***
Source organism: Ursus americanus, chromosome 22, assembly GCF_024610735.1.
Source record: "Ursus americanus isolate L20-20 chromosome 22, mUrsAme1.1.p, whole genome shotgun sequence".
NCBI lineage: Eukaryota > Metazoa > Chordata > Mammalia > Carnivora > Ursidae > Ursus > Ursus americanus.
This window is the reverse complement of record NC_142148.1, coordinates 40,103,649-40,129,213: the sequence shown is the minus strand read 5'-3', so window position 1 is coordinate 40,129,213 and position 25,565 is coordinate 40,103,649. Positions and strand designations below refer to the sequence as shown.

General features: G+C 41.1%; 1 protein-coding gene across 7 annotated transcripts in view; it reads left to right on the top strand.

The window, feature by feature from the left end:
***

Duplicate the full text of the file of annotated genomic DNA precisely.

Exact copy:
Source organism: Ursus americanus, chromosome 22, assembly GCF_024610735.1.
Source record: "Ursus americanus isolate L20-20 chromosome 22, mUrsAme1.1.p, whole genome shotgun sequence".
NCBI lineage: Eukaryota > Metazoa > Chordata > Mammalia > Carnivora > Ursidae > Ursus > Ursus americanus.
This window is the reverse complement of record NC_142148.1, coordinates 40,103,649-40,129,213: the sequence shown is the minus strand read 5'-3', so window position 1 is coordinate 40,129,213 and position 25,565 is coordinate 40,103,649. Positions and strand designations below refer to the sequence as shown.

General features: G+C 41.1%; 1 protein-coding gene across 7 annotated transcripts in view; it reads left to right on the top strand.

The window, feature by feature from the left end: